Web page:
After traversing through Paris with Emily, Netflix fans are now enamored with The Queen's Gambit, and the game of chess is officially glamorous. The fictional tale, centered on chess prodigy Beth Harmon, played by Anya Taylor-Joy, has garnered universal praise, and as much as social media seems to love the dramatic series, many are captivated by the show's depiction of late 1950's beauty routines.
The series follows Harmon from childhood through adulthood, and with the gripping tale of growth and talent comes a purposeful change in appearance. As much as the series focuses on chess, it also used beauty as a means of telling a complete story. "Hair and makeup help depicts the character," Daniel Parker, the show's hair and makeup designer told NYLON. "I always considered myself a prop man to the face, head, and body. Along with costume, I enable the actor to help produce the performance and the character they want to give. The hair and makeup in this series was vitally important."
Viewers are first introduced to Harmon as a young child, played by actor, Isla Johnston. Opening with Harmon's life in an orphanage, The Queen's Gambit follows Harmon into adulthood, and beauty played a critical role in reflecting the character's journey. When the show opens, Parker made the decision to give the young character a very severe looking haircut. "I wanted to cut off that long hair, and to make it this kind of mini pageboy, loose with a short, cropped fringe," he said. The pageboy style stays with the character up until she's an adult, and it's reflective of her growing pains.
Along with special attention to styling, Parker made a critical choice on coloring. He told NYLON that he always knew that Harmon should be a redhead, and he settled on a variation of the color that conveyed glamor and power. As Taylor-Joy is a natural blonde, she was given a wig for the show.
Going with three to four major looks for Harmon throughout the series, Parker based the beauty routines on research and popular looks of the time. Most of the beauty inspiration for the show's central character came from actress Natalie Wood, and other glamorous movie stars of the '50s and '60s. "All of the looks had a name," he said. "We went from a look called sex kitten, because it was very cute, to eventually drop dead gorgeous, which is the very last look."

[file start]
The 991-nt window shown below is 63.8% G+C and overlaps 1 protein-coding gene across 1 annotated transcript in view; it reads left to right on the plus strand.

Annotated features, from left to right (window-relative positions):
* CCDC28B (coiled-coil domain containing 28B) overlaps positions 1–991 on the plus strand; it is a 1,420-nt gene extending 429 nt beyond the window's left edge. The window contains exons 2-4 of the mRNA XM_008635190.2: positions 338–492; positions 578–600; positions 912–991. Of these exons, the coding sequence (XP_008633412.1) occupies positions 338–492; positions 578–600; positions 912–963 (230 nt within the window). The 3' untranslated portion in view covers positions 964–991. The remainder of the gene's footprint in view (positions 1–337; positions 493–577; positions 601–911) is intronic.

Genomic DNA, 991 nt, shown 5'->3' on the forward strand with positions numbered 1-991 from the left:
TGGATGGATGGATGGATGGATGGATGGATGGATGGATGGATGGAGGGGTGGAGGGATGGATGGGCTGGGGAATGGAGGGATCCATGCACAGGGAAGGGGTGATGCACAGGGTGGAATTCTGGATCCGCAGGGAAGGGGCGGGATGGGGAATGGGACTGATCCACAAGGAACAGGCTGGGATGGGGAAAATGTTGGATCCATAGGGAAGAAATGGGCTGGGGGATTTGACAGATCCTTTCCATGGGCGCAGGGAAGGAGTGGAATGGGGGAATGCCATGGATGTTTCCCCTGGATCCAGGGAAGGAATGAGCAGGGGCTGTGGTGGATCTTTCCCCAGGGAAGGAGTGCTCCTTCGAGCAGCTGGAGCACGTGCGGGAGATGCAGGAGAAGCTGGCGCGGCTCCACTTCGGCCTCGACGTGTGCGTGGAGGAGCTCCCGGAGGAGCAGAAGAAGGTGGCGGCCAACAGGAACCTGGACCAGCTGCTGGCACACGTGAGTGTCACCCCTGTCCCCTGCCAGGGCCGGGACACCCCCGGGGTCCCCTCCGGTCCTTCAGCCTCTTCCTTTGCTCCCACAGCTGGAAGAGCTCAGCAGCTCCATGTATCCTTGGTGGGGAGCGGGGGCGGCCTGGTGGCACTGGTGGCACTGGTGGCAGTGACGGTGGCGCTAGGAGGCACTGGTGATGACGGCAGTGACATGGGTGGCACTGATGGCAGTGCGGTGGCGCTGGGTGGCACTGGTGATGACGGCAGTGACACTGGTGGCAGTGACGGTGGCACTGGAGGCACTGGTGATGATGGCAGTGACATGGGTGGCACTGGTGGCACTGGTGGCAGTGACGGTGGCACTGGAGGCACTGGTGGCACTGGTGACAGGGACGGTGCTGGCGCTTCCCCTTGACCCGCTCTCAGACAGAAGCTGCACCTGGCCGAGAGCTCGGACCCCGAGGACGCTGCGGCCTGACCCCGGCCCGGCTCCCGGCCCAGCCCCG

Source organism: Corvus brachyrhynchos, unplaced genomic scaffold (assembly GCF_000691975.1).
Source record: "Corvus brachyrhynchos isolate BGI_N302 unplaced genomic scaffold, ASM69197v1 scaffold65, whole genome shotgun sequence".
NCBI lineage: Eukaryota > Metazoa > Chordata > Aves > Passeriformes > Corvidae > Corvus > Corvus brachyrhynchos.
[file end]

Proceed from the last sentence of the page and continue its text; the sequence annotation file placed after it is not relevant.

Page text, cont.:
As Harmon rises and falls in the chess world, her beauty routines reflect that, and at one point, when the character reaches her lowest, she ditches her usual glamour for a rockstar-inspired look that required some work. In one scene, the character is captured watching the music video for Shocking Blue's single "Venus." The music video inspires Harmon to change up her eyeliner, and as Parker shared, the impulsive look came required an unusual makeup technique. "She copies the makeup, but does so really badly," he said. "I found that very difficult, to do makeup badly, and the first time I did it, I decided it was too good. She went as bad as I was willing to go, and we had some fun with it."
Parker balanced both beauty and power throughout the series, and at its conclusion, viewers are left with a final, lasting impression of Harmon, and her growth as a character. According to Parker, that look was among the show's key moments. "The last shot of the whole series is a massive closeup on Beth," Parker noted. "It's all about power and charm. This is a very charming woman. She's become charming, but she's become powerful. That last shot is exquisite, because it tells you so much. One look from Anya, and it tells you everything."